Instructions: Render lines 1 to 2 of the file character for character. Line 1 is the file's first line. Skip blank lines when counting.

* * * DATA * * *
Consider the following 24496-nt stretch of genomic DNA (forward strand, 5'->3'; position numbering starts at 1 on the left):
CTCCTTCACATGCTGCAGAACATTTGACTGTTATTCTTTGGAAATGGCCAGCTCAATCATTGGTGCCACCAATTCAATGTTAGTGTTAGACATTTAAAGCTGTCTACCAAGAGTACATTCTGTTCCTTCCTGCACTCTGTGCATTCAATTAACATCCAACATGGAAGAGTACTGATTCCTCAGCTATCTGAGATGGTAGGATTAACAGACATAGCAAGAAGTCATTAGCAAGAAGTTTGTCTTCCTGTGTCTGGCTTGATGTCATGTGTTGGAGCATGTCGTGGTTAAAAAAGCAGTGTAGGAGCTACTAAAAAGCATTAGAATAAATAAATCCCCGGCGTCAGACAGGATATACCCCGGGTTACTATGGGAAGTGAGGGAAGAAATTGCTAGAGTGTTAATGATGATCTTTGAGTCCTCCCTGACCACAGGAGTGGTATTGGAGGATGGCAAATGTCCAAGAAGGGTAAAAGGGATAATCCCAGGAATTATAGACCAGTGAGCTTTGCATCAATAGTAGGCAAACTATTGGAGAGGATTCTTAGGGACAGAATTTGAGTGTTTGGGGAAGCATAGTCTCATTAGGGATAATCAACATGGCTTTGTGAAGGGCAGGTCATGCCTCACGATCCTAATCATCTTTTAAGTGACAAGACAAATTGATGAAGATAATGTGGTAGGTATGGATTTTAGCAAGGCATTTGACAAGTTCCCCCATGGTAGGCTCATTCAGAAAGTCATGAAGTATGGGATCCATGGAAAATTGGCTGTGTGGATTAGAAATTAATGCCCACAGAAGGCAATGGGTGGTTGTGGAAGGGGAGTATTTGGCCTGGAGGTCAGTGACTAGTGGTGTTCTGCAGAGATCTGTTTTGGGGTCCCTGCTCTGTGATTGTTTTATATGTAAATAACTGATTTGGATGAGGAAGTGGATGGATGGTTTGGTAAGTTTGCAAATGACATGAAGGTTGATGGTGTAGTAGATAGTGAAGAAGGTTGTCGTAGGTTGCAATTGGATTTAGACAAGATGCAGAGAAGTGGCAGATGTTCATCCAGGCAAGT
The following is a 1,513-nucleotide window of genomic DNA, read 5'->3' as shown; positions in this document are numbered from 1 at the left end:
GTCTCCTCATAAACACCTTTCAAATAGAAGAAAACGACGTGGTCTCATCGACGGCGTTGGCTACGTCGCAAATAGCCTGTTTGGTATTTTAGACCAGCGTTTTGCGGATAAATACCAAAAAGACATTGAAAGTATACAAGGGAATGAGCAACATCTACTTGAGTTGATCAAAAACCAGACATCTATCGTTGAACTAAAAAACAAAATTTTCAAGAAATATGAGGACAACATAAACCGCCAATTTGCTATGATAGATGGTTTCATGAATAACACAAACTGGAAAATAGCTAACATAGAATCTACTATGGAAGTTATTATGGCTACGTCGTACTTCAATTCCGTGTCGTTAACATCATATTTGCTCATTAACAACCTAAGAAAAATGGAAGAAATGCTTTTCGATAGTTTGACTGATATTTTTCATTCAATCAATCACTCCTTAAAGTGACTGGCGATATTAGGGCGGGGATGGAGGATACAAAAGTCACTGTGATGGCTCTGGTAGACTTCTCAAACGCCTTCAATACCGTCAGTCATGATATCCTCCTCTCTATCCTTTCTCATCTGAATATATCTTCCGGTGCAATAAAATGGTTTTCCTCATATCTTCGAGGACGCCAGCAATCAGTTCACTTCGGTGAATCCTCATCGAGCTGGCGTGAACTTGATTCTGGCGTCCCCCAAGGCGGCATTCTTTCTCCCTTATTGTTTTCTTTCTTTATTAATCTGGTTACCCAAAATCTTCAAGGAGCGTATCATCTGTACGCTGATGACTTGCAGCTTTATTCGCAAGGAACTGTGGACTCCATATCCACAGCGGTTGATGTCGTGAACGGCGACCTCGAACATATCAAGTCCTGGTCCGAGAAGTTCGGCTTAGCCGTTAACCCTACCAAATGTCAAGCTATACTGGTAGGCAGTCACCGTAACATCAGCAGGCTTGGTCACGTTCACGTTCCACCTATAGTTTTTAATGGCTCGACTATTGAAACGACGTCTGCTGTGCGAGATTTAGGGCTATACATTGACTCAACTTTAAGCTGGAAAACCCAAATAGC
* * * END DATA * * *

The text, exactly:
Consider the following 24496-nt stretch of genomic DNA (forward strand, 5'->3'; position numbering starts at 1 on the left):
CTCCTTCACATGCTGCAGAACATTTGACTGTTATTCTTTGGAAATGGCCAGCTCAATCATTGGTGCCACCAATTCAATGTTAGTGTTAGACATTTAAAGCTGTCTACCAAGAGTACATTCTGTTCCTTCCTGCACTCTGTGCATTCAATTAACATCCAACATGGAAGAGTACTGATTCCTCAGCTATCTGAGATGGTAGGATTAACAGACATAGCAAGAAGTCATTAGCAAGAAGTTTGTCTTCCTGTGTCTGGCTTGATGTCATGTGTTGGAGCATGTCGTGGTTAAAAAAGCAGTGTAGGAGCTACTAAAAAGCATTAGAATAAATAAATCCCCGGCGTCAGACAGGATATACCCCGGGTTACTATGGGAAGTGAGGGAAGAAATTGCTAGAGTGTTAATGATGATCTTTGAGTCCTCCCTGACCACAGGAGTGGTATTGGAGGATGGCAAATGTCCAAGAAGGGTAAAAGGGATAATCCCAGGAATTATAGACCAGTGAGCTTTGCATCAATAGTAGGCAAACTATTGGAGAGGATTCTTAGGGACAGAATTTGAGTGTTTGGGGAAGCATAGTCTCATTAGGGATAATCAACATGGCTTTGTGAAGGGCAGGTCATGCCTCACGATCCTAATCATCTTTTAAGTGACAAGACAAATTGATGAAGATAATGTGGTAGGTATGGATTTTAGCAAGGCATTTGACAAGTTCCCCCATGGTAGGCTCATTCAGAAAGTCATGAAGTATGGGATCCATGGAAAATTGGCTGTGTGGATTAGAAATTAATGCCCACAGAAGGCAATGGGTGGTTGTGGAAGGGGAGTATTTGGCCTGGAGGTCAGTGACTAGTGGTGTTCTGCAGAGATCTGTTTTGGGGTCCCTGCTCTGTGATTGTTTTATATGTAAATAACTGATTTGGATGAGGAAGTGGATGGATGGTTTGGTAAGTTTGCAAATGACATGAAGGTTGATGGTGTAGTAGATAGTGAAGAAGGTTGTCGTAGGTTGCAATTGGATTTAGACAAGATGCAGAGAAGTGGCAGATGTTCATCCAGGCAAGT